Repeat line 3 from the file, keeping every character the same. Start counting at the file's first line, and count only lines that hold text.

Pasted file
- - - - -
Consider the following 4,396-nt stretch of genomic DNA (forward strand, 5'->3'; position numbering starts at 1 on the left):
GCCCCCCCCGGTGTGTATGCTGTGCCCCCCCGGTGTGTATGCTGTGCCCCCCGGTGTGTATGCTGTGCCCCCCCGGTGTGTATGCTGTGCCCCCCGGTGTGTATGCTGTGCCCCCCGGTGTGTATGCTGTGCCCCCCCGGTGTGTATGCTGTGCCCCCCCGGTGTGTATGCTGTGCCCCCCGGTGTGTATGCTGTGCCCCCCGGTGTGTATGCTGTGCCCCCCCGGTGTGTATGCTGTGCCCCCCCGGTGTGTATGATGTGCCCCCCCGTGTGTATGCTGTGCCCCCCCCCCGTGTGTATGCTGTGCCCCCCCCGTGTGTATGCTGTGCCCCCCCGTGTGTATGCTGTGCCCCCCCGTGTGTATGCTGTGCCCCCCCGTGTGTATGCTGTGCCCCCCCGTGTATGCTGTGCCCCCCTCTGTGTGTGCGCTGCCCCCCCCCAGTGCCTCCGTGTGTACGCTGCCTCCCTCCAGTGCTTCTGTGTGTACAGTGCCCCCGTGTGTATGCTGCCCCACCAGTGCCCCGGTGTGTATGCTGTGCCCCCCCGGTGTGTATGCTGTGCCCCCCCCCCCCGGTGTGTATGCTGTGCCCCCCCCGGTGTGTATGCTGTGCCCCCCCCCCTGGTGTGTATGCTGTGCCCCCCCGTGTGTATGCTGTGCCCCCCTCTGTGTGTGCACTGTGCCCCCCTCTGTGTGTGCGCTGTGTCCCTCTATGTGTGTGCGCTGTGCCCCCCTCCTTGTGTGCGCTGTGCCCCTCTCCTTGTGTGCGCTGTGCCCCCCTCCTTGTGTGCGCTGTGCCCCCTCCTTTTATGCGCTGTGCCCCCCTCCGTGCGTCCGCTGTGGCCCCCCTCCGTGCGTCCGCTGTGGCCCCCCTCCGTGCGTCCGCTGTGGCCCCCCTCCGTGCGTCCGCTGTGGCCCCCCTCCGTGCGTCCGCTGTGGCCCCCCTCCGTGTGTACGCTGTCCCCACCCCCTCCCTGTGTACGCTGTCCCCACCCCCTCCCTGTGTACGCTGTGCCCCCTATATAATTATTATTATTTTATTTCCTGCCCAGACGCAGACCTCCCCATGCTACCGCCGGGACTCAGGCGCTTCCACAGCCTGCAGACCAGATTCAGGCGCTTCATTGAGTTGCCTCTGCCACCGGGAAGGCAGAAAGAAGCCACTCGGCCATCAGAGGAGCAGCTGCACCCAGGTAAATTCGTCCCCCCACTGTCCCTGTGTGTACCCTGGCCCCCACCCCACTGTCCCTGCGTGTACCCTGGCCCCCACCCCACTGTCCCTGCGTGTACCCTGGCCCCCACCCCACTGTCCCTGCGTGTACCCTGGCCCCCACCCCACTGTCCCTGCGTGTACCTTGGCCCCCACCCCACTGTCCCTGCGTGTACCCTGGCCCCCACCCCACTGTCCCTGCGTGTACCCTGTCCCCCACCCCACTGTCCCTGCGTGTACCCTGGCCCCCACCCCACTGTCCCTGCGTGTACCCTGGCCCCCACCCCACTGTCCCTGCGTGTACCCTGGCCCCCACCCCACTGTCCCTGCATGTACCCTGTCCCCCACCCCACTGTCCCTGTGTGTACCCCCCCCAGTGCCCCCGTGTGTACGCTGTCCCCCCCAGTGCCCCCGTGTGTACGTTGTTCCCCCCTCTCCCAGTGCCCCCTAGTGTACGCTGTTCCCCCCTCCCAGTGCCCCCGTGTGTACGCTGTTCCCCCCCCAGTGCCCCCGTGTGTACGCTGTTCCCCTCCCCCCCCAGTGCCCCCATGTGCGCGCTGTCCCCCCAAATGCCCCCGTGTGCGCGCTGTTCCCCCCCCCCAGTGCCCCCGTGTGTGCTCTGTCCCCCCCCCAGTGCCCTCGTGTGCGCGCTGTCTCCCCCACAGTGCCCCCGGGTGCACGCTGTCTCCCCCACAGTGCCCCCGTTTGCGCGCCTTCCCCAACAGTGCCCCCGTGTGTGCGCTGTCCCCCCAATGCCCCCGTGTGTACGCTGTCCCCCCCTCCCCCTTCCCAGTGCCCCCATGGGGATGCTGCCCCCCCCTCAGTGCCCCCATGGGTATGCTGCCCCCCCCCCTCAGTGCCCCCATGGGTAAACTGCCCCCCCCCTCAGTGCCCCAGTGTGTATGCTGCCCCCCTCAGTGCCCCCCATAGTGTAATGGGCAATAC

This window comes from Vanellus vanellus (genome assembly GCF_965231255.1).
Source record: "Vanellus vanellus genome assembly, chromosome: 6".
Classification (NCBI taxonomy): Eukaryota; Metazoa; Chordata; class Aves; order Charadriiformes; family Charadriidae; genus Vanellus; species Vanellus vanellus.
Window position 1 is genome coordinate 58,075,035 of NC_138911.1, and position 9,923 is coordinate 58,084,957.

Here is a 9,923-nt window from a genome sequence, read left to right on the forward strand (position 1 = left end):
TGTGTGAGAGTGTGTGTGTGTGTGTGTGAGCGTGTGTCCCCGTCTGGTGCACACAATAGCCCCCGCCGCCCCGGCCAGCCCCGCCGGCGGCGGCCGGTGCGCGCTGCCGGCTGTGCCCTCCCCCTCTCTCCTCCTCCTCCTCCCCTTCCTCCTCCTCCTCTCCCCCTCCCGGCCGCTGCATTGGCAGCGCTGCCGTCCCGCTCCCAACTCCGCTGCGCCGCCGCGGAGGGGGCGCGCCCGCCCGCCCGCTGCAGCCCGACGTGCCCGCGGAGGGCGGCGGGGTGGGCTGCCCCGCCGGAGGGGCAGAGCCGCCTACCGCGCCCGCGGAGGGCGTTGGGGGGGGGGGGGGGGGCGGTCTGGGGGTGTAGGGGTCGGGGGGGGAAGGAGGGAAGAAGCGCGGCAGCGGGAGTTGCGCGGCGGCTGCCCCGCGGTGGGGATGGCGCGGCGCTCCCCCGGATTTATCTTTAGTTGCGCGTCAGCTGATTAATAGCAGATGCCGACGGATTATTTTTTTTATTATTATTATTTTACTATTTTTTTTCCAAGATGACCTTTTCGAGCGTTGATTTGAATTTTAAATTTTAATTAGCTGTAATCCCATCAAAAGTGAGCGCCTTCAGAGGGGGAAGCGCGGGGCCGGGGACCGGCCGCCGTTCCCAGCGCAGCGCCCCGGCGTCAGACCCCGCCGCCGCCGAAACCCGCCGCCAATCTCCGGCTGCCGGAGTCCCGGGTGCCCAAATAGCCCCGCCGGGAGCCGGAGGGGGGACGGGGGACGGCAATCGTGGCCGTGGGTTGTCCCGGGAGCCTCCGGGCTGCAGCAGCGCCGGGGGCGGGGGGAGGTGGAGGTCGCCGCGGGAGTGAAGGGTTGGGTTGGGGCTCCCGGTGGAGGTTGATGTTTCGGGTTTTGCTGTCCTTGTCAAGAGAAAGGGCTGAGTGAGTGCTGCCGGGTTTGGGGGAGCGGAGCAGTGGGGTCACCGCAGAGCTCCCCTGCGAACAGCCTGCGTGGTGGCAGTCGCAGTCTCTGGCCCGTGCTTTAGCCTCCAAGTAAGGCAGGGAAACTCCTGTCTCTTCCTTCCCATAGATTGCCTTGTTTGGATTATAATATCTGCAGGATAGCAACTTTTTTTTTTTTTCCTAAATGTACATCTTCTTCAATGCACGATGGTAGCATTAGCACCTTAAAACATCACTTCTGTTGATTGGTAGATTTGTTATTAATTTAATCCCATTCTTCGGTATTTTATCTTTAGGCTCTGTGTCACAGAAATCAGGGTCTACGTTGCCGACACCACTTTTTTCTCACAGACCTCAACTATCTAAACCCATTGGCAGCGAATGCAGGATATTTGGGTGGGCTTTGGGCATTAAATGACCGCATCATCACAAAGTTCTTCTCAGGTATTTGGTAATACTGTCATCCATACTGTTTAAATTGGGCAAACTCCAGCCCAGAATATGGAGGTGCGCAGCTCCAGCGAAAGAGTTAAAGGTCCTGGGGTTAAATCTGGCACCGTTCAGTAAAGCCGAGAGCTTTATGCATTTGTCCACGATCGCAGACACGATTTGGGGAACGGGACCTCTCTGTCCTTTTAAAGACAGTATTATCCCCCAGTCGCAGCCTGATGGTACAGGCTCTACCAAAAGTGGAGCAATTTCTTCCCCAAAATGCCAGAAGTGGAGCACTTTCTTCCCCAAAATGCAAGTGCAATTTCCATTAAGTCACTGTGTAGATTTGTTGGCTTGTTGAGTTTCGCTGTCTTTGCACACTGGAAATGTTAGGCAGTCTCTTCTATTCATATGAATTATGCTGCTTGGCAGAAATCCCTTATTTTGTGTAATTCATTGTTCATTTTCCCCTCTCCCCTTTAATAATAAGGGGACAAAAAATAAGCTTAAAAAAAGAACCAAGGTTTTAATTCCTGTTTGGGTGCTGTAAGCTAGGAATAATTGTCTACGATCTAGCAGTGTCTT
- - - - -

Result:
This window comes from Vanellus vanellus (genome assembly GCF_965231255.1).